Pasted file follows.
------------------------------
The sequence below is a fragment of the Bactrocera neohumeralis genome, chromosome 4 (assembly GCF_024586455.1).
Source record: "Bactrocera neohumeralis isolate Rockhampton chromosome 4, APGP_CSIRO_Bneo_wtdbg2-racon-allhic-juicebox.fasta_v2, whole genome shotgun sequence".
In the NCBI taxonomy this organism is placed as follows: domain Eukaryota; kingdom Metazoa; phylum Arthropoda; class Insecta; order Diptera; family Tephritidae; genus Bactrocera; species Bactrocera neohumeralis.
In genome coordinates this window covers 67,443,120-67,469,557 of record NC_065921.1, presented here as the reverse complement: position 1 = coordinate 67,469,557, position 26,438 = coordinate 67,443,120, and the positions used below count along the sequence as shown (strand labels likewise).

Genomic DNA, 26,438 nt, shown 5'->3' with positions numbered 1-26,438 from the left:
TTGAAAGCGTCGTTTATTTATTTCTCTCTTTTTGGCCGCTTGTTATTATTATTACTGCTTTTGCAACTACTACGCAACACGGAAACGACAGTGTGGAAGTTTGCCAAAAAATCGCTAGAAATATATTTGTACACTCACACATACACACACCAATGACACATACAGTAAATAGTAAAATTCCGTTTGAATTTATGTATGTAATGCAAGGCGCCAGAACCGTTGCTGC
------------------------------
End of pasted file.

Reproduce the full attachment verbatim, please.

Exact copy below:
The sequence below is a fragment of the Bactrocera neohumeralis genome, chromosome 4 (assembly GCF_024586455.1).
Source record: "Bactrocera neohumeralis isolate Rockhampton chromosome 4, APGP_CSIRO_Bneo_wtdbg2-racon-allhic-juicebox.fasta_v2, whole genome shotgun sequence".
In the NCBI taxonomy this organism is placed as follows: domain Eukaryota; kingdom Metazoa; phylum Arthropoda; class Insecta; order Diptera; family Tephritidae; genus Bactrocera; species Bactrocera neohumeralis.
In genome coordinates this window covers 67,443,120-67,469,557 of record NC_065921.1, presented here as the reverse complement: position 1 = coordinate 67,469,557, position 26,438 = coordinate 67,443,120, and the positions used below count along the sequence as shown (strand labels likewise).

Genomic DNA, 26,438 nt, shown 5'->3' with positions numbered 1-26,438 from the left:
TTGAAAGCGTCGTTTATTTATTTCTCTCTTTTTGGCCGCTTGTTATTATTATTACTGCTTTTGCAACTACTACGCAACACGGAAACGACAGTGTGGAAGTTTGCCAAAAAATCGCTAGAAATATATTTGTACACTCACACATACACACACCAATGACACATACAGTAAATAGTAAAATTCCGTTTGAATTTATGTATGTAATGCAAGGCGCCAGAACCGTTGCTGC